The Two Minds: How Humans Think Smarter Than AI

I follow Dr. Yann LeCun on 𝕏 (formerly Twitter) as he engages the public on AI's complex science and ethics. His involvement gives me hope the best minds work toward beneficial AI. Recently, he engaged in a Twitter discourse that prompted me to write this post. 

Dr. LeCun has been very clear about the limitations of the Large Language Model (LLM) for a long time. Sadly,  a good chunk of the social media crowd freaks out about how close we are to Artificial General Intelligence (AGI), human-level intelligence. They come to this conclusion based on their interactions with LLMs, which are very effective role-playing and token prediction engines trained on the written text of modern humans. 

Dr. LeCun argues that even the mightiest AI needs more human/animal reasoning and planning. Where does this gap arise from? Dr. LeCun highlights fast, instinctive thought versus deliberate analysis.  

In "Thinking Fast and Slow," Daniel Kahneman described System 1 for instinctive reaction and System 2 for deeper consideration, enabling complex planning.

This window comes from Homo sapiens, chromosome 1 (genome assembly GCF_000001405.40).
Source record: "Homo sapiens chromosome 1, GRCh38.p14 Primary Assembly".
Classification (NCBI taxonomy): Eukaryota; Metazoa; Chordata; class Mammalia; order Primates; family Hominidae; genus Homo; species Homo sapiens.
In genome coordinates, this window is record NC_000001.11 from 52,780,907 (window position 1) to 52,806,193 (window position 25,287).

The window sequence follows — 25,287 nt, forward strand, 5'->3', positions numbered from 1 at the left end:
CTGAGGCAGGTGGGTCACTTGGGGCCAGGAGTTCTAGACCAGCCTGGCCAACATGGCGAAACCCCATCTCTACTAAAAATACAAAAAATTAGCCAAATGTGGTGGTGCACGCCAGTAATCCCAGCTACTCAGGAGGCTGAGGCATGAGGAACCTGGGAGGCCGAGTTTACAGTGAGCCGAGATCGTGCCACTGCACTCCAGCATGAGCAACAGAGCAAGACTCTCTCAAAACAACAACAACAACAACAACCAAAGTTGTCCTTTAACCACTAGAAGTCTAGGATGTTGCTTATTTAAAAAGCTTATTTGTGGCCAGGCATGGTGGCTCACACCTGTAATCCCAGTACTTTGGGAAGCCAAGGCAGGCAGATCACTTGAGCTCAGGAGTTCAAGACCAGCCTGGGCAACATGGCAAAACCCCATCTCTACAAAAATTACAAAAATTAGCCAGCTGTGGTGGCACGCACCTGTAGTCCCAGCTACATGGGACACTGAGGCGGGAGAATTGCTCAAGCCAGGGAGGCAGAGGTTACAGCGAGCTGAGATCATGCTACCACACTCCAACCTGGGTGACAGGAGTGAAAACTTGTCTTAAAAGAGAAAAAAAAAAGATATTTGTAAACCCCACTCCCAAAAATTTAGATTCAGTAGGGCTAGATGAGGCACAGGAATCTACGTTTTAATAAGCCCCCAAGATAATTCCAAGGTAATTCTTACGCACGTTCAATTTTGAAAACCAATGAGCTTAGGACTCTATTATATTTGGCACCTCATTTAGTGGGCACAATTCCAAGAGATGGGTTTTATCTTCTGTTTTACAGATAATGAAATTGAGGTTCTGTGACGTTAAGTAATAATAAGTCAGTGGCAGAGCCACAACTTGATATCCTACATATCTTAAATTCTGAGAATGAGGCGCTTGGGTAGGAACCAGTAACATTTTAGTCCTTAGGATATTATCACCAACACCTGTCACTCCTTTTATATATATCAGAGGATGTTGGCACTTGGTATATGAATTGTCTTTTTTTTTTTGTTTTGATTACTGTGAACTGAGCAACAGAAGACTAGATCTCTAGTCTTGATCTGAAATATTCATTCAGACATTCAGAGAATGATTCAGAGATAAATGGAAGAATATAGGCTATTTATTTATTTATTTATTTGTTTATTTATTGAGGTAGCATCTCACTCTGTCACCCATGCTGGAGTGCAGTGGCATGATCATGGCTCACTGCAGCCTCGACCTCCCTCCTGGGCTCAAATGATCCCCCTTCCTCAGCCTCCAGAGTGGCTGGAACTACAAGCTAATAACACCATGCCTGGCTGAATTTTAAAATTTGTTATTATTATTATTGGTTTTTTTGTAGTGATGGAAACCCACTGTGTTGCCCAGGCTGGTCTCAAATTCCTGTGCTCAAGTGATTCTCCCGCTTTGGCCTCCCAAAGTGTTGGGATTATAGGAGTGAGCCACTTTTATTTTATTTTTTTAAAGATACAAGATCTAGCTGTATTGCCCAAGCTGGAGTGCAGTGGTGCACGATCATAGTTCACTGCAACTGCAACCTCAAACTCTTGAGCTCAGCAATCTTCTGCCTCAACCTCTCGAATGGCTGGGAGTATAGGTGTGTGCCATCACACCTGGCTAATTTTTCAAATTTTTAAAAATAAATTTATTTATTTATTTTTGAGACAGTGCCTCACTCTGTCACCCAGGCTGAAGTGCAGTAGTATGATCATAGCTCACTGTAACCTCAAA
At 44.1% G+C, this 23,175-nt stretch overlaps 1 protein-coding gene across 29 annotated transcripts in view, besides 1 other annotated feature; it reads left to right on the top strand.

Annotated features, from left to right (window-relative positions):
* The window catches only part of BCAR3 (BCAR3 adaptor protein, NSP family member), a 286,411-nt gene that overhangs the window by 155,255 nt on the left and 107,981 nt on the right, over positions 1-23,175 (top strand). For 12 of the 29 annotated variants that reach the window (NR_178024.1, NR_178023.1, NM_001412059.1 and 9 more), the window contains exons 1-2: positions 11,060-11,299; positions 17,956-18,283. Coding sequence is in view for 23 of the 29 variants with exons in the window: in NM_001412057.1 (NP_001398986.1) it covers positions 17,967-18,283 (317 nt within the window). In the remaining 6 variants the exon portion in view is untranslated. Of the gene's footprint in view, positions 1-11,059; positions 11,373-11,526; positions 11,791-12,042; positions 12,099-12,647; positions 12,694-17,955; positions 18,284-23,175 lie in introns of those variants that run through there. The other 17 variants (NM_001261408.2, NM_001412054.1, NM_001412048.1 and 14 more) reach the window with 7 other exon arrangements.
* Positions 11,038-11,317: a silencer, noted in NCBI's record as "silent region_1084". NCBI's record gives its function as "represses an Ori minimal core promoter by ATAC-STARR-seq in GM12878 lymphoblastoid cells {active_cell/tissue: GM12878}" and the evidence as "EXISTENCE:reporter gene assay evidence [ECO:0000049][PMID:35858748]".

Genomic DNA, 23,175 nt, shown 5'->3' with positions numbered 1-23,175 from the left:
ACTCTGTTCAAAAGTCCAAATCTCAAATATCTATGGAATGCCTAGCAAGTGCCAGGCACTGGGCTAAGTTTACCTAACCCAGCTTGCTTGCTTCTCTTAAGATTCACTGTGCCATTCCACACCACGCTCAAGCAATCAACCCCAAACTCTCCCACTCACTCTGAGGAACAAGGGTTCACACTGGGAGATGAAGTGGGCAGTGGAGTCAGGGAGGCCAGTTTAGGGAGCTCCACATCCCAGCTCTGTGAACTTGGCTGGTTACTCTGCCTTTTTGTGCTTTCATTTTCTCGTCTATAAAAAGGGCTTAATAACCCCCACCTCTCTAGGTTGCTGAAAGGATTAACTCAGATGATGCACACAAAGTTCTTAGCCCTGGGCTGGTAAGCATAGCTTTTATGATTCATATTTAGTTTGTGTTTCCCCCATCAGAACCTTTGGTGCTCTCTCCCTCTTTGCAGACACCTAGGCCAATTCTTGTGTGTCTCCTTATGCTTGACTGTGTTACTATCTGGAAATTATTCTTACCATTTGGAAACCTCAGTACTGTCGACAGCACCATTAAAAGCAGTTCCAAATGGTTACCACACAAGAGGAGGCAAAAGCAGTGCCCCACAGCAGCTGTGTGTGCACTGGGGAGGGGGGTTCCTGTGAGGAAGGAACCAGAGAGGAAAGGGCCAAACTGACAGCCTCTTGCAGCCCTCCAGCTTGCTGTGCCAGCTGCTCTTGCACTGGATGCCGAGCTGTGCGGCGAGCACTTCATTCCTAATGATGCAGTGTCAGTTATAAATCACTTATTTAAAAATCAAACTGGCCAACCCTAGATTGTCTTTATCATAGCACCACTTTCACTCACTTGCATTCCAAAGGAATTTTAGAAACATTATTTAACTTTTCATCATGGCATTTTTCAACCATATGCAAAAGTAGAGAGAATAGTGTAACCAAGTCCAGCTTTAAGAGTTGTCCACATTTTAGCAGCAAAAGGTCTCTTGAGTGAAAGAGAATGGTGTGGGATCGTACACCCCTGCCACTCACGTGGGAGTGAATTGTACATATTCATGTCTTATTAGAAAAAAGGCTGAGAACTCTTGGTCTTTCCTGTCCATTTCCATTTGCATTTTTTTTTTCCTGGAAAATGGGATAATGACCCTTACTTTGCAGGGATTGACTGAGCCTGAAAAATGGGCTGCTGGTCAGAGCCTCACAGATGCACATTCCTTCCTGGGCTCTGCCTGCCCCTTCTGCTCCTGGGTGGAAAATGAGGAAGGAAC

Today's AI uses reactive System 1, thinking like a baseball player effortlessly swinging. Per Dr. LeCun, "LLMs produce answers with fixed computation–no way to devote more effort to hard problems." While GPT-3 responds fluidly, it cannot iterate toward better solutions using causality models, the essence of System 2.

Systems like the chess engine AlphaZero better showcase System 2 reasoning by uncovering counterintuitive long-term plans after learning the game's intricacies. Yet modeling cause-and-effect in the real world still challenges AI, according to Dr. LeCun. 

Dr. LeCun argues that planning AI needs "world models" to forecast the outcomes of different action sequences. However, constructing sufficiently advanced simulations remains an open problem. Dr. LeCun notes that "hierarchical planning" compounding objectives still eludes AI while easy for humans/animals. Mastering planning requires "world models" that extrapolate decisions' cascading impacts over time and space like humans intuitively can.

Meanwhile, raw reasoning alone cannot replicate human intelligence. Equally crucial is common sense from experiencing the natural world's messy complexity. This likely explains AI's glaring oversights about ordinary events compared to humans. Combining reasoning prowess with curated knowledge of how the world works offers exciting possibilities for AI with balanced reactive and deliberative capacities akin to our minds.

The great paradox of AI is that models can far exceed humans at specific tasks thanks to computing, yet lacking general thinking skills. Closing this reasoning gap is essential for robust, trustworthy AI. Dr. LeCun's insights guide integrating planning, causality, common sense, and compositionality into AI. Doing so inches us closer to artificial general intelligence that lives up to its name.

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